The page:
Rhesus monkeys can adapt to a wide range of climates and environments. Their natural diet comprises of fruits, seeds, roots, plants, and insects, but in human-inhabited places, they also eat crops and look for food in waste. Rhesus monkeys live in groups comprising several adults of both sexes and they are young; males leave the colony when they reach maturity, whilst females tend to stay in the troop where they were born.
According to a new study from the California National Primate Research Center at the University of California, Davis, and Royal Holloway, University of London, rhesus macaques can perceive their own heartbeats. The study, published in the Proceedings of the National Academy of Sciences, develops the first-ever animal model of interoception. Interoception is the ability to detect changes in the internal state of one’s body, such as when one’s heart rate or breathing rate increases. Because interoception dysfunctions are linked to anxiety, depression, and Alzheimer’s disease, the findings present an important paradigm for future psychiatric and neuropsychiatric studies.
The rhesus monkey is a highly clever, active mammal that is placid when young but can become aggressive as an adult. It has also served as a valuable experimental animal in medical and psychological studies. The measurement of the Rh (from rhesus) factor in human blood requires a reaction with this monkey’s blood, and a rhesus was the first monkey to be propelled into the stratosphere. The Cercopithecidae family includes the rhesus monkey and other macaques.
Interoception is crucial for emotion regulation and mental health in adults, but we know very little about how it develops in early infancy or evolves through evolutionary time. The work presented here is a first successful attempt to fill these gaps.Manos Tsakiris
The study is a collaboration between Eliza Bliss-Moreau, associate professor of psychology at UC Davis and core scientist at the CNPRC, and affective scientist Manos Tsakiris from the Department of Psychology at Royal Holloway, led by Joey Charbonneau, a doctoral student in psychology at UC Davis, and Lara Maister from Bangor University, Wales.
The researchers observed four rhesus monkeys as they sat in front of an infrared eye tracker, which displayed stimuli that bounced and emitted sounds that were either synchronous or asynchronous (faster and slower) with the monkeys heartbeats. Such an experiment takes advantage of the fact that monkeys and human newborns pay more attention to things that are surprising or unexpected to them.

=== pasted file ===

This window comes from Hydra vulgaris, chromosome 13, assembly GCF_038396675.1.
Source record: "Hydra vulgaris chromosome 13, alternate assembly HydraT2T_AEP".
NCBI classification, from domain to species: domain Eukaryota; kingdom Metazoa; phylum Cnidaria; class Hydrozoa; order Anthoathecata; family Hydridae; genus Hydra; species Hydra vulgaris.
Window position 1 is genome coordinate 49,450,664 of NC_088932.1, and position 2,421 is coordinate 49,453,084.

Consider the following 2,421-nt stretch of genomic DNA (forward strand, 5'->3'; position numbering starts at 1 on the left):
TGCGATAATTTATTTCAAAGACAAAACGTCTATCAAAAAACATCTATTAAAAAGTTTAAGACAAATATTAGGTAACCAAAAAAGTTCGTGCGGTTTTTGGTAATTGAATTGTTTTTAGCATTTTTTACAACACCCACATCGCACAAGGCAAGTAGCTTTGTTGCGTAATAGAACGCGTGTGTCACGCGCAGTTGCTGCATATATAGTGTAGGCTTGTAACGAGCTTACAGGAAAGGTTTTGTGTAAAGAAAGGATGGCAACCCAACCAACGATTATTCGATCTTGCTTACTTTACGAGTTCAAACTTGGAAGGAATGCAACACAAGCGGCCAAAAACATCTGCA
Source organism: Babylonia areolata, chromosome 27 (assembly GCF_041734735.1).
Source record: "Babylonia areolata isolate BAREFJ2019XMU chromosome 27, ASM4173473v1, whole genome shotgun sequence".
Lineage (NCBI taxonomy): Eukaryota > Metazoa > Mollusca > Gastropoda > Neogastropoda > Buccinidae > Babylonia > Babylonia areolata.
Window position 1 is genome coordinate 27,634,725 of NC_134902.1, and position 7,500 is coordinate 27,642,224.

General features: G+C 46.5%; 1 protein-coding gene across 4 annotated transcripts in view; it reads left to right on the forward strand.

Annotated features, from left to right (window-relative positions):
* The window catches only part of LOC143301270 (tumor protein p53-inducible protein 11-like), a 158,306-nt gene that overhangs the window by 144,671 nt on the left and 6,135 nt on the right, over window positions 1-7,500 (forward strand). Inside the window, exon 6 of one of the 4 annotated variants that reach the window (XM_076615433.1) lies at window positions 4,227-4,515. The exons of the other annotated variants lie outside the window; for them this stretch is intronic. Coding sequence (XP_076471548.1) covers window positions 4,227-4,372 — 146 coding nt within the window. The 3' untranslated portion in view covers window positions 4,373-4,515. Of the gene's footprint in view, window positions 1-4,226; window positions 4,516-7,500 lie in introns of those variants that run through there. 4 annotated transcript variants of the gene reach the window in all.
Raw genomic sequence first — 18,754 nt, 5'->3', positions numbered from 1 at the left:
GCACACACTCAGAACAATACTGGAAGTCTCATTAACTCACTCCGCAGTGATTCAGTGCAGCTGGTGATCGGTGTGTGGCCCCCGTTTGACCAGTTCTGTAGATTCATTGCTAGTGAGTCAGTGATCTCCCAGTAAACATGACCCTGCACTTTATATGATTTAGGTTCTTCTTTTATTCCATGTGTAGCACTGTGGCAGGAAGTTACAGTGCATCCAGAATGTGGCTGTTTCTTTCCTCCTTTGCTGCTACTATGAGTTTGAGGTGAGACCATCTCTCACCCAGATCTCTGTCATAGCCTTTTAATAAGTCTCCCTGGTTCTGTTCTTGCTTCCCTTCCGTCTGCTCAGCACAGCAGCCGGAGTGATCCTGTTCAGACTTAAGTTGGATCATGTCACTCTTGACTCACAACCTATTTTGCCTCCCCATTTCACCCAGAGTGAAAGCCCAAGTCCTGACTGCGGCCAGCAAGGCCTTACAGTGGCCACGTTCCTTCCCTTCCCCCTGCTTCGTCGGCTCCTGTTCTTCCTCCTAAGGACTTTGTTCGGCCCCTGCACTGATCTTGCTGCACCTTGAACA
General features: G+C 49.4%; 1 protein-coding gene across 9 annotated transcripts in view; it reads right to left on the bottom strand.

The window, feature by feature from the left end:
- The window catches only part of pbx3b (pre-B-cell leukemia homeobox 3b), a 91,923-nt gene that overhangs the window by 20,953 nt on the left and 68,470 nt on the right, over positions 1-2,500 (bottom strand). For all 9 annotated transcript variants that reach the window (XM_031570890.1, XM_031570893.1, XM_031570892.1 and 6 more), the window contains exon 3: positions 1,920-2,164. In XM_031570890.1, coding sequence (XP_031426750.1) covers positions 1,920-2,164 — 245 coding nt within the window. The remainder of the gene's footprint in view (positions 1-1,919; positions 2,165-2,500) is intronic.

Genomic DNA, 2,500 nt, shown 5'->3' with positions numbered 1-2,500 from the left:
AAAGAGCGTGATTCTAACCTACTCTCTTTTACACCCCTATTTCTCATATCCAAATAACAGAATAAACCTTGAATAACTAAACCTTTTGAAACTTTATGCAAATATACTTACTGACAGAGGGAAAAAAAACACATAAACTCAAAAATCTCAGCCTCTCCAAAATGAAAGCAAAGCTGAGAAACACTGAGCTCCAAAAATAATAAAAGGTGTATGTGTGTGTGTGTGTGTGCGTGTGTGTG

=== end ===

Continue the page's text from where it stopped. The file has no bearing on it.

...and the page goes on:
All four monkeys spent more time looking at stimuli that were out of sync with their heartbeats than at stimuli that were in sync with their heartbeats, indicating that the out of sync stimuli was surprising based on the expected rhythm of their heartbeats. The findings are consistent with recent evidence obtained in human infants using a similar manner. This is the first behavioral evidence that rhesus monkeys have the ability to experience their heartbeats and have an interoceptive sense like humans.
“Why should we care? Interoception, or self-monitoring of your physiological systems, plays a role in all facets of human life “Bliss-Moreau said
The ability to detect our interior state can alert us to problems within the body that need to be addressed. Impaired interoceptive awareness is linked to a decreased ability to regulate emotions and an increased susceptibility to mental health problems such as anxiety and depression.
“Interoception is crucial for emotion regulation and mental health in adults, but we know very little about how it develops in early infancy or evolves through evolutionary time,” Tsakiris said. “The work presented here is a first successful attempt to fill these gaps.”
Deficits linked to Alzheimer’s disease
Interoception deficits have also been linked to neurodegenerative illnesses such as Alzheimer’s. “This model will be employed in future translational investigations of neurodegenerative disorders, such as Alzheimer’s,” stated Bliss-Moreau. “We can track interoception as a behavioral indicator of disease progression if we can measure it.”
The research sheds light on how the rhesus macaque model might be used to improve our understanding of brain and body function. “The next step will be to investigate the mechanism by which interoception may be involved in various mental and neuropsychiatric diseases,” Tsakiris stated.